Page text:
MOORE AND THE IRISH REBELLION OF 1798 MOORE (Sir John, 1761-1809, Lieutenant General, killed at Coruña)

Important long Autograph Letter Signed to ‘Dear Major’ saying that “in answer to my application to Sir James Stuart respecting the account of expences incurred for the Artillery Horses etc attached to your Rgt. He has desired the Col. Genl to inform me that he believes the account should be settled by the Regimental Paymaster, with the Paymaster of the Ordnance. I therefore enclose you the account and recommend to you to send it to Lord Westmeath - who being upon the spot will probably be able to get it paid & to inform you of the mode to be followed in future. My report respecting the clothing for the Drivers - and for the Artillery men, has been forwarded to the Adjutant Genl and is to I dare say be attended to...”, the next part is preceded with the word “Private. The accounts from Dublin are good - all is quiet there & in the North. The South is perfectly so - in short the disturbances seem confined to the Counties immediately around Dublin. The insurgents have been beaten wherever they have been met - numbers of them killed with little or no loss on our part. The yeomanry have shown great spirit. I must repeat to you however that tho’ I trust our district will be tranquil - we must not allow ourselves to be lulled into security, every vigilance and attentino is necessary. Whilst any part of the County is disturbed, it is impossible not to apprehend some foreign landing. I have begged both of Capt. Saml Townsend & Sir John Filke to write to confidential people, living upon the coast, to be watchful - but to be so, without showing too much that they are so - during these disturbances a small force might perhaps be risked in shore - & tho’ Baltimore, Castle Haven etc etc are not Ports to receive large Armaments - they would answer extremely well to throw ashore 5 or 6,000 men. Do not therefore lose sight of this - your game in such case would be, after sending information to Bantry - Dunmanway, Clonakilty & Bander - to oppose if in time - The landings - but not so as to commit yourself to be beat - retiring upon Clonakilty or Dunmanway - taking care above all - that your communication with Bander is not cut off. In case of insurrection - without landing - i should continue with the force you have, you would be able to beat anything that could offer. If you are in doubt you must either send to Clonakilty for reinforcement or retire upon it, but never retire without giving notice to Bantry & Dunmanway - make it a rule not to allow yourself to be attacked - but be the attacker and always endeavour to employ part of your force to turn the Enemy’s flank - whilst with the rest you attack in front - be particularly careful that your men are at all times ready to move in the shortest notice - employ them during the day at Exercise - but do not fatigue them with too much duty...” with a final page in postscript enclosing “a notice - which I believe to be necessary in our present situation - be so good first to approach the Principal Inhabitants - read it to them and ask their assistance in distributing it, & communicating - explain to them that it is meant to construe it liberally - to ensure good order & not inconvenience materially, or vex the sober & discreet. The patrols may, if necessary, be directed to take notice of Soldiers only - until ten - & then not to molest decent inhabitants who will evidently retire quietly to their houses - or going about their necessary business - neither must carriers who frequently travel at night, be molested - but with respect to whiskey shops & idle young men - too much strictness cannot be observed and a Clerk can make such copies as you require to distribute thru’ the County...”, 6 sides 4to.,, Banden, 30th May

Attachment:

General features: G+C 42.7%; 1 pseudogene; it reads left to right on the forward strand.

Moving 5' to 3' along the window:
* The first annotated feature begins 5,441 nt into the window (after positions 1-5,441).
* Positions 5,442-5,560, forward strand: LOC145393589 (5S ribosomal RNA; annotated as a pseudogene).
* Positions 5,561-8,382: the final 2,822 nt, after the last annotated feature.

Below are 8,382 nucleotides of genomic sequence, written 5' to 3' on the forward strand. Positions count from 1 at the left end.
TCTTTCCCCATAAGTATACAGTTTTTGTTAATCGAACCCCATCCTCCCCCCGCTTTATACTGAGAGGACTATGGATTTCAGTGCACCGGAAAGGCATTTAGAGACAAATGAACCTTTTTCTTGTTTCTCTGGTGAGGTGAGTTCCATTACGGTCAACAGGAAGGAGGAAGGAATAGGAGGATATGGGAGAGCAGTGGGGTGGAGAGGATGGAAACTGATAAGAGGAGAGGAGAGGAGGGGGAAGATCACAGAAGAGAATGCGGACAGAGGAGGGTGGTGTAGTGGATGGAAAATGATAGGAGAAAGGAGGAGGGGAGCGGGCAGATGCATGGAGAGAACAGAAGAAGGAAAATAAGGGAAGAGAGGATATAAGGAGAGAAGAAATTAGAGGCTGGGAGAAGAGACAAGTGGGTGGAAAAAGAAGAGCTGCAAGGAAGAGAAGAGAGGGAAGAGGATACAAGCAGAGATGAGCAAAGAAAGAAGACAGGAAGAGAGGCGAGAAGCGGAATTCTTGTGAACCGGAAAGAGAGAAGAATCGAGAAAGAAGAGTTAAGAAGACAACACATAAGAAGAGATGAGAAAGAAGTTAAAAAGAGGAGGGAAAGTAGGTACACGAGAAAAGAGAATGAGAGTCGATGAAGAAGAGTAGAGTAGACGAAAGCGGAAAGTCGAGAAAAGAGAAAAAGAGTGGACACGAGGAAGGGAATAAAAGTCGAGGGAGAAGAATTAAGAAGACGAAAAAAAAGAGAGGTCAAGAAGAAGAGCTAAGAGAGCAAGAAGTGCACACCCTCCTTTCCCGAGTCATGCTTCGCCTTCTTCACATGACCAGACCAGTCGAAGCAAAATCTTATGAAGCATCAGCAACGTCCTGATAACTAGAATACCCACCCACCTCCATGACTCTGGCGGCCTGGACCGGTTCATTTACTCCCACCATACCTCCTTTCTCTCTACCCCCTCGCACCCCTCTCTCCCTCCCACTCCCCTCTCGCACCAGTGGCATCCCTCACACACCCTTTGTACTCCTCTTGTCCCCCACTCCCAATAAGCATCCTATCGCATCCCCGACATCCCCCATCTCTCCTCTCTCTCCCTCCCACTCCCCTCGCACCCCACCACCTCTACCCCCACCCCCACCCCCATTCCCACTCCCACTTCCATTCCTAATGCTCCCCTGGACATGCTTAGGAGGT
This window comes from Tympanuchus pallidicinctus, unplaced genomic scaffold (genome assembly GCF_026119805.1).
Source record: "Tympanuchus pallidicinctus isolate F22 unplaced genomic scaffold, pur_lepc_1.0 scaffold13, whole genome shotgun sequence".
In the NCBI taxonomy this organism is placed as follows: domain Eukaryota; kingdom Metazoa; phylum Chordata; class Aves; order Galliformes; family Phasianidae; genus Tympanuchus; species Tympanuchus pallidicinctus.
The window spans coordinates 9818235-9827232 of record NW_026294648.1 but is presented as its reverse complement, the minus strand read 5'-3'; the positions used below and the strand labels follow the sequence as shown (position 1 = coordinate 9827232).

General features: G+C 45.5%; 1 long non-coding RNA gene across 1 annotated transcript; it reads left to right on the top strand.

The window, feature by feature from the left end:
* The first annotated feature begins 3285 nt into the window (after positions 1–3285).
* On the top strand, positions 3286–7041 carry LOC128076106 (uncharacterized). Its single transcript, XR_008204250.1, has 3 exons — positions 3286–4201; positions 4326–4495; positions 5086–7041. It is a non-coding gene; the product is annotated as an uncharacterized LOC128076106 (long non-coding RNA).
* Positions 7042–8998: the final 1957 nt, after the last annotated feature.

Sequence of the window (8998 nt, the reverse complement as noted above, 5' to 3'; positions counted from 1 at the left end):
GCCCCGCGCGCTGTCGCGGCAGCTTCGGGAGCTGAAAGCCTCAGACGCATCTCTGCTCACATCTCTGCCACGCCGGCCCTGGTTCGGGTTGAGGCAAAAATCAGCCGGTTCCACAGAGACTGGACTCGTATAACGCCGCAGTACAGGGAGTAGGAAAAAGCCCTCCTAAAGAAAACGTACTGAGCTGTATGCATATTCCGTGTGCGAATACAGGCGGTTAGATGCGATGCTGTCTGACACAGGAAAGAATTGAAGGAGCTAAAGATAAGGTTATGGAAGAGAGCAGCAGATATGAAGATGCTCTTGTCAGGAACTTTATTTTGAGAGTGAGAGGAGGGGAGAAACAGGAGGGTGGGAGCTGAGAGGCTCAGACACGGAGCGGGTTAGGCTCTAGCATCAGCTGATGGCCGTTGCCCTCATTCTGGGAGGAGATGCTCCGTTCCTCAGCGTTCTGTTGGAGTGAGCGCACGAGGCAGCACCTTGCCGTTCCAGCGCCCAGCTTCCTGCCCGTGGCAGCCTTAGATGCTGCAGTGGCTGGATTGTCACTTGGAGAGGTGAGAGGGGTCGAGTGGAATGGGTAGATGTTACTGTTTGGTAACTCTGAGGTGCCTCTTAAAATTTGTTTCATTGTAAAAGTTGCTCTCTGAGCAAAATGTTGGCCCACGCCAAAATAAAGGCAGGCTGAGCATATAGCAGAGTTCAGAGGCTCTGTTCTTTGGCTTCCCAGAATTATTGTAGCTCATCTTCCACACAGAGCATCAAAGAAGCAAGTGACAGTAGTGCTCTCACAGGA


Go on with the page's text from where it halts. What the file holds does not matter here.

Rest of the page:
In 1798, Moore was made Major-General and served in the suppression of the Irish Rebellion of 1798. His personal intervention was credited with turning the tide at the Battle of Foulksmills on 20th June and he regained control of Wexford town before General Gerard Lake could, thereby possibly preventing its sacking.
The Irish Rebellion of 1798 was a popular insurrection against the British Crown in what was then the separate, but subordinate, Kingdom of Ireland. The main organising force was the Society of United Irishmen. First formed in Belfast by Presbyterians opposed to the landed Anglican establishment, the Society, despairing of reform, sought to secure a republic through a revolutionary union with the country's Catholic majority. The grievances of a rack-rented tenantry drove recruitment. In the wake of the rebellion, Acts of Union abolished the Irish legislature and brought Ireland under the crown of a United Kingdom through the Parliament at Westminster.

Item Date:  1798

Stock No:  42649      £2475

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